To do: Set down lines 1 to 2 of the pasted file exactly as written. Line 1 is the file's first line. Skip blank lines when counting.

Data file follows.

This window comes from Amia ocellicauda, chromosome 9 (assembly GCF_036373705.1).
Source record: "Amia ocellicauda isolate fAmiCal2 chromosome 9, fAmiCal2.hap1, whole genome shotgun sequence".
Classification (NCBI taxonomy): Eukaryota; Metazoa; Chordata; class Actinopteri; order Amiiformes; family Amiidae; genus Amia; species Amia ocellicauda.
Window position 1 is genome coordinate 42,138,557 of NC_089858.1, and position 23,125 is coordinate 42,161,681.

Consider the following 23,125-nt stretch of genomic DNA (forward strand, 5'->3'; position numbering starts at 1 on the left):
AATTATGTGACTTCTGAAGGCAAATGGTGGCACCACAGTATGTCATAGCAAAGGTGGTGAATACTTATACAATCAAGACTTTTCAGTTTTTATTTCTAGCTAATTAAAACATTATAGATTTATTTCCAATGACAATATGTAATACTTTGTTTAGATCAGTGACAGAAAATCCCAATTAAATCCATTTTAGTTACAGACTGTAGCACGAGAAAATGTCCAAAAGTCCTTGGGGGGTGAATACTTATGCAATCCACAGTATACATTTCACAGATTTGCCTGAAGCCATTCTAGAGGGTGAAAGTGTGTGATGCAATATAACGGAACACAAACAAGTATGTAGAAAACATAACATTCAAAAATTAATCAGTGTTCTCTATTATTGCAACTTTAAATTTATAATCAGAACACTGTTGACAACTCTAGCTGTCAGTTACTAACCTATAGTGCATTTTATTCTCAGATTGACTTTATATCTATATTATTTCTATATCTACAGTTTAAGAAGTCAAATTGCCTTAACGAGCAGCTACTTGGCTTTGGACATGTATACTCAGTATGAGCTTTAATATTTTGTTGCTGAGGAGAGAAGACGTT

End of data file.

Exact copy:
This window comes from Amia ocellicauda, chromosome 9 (assembly GCF_036373705.1).
Source record: "Amia ocellicauda isolate fAmiCal2 chromosome 9, fAmiCal2.hap1, whole genome shotgun sequence".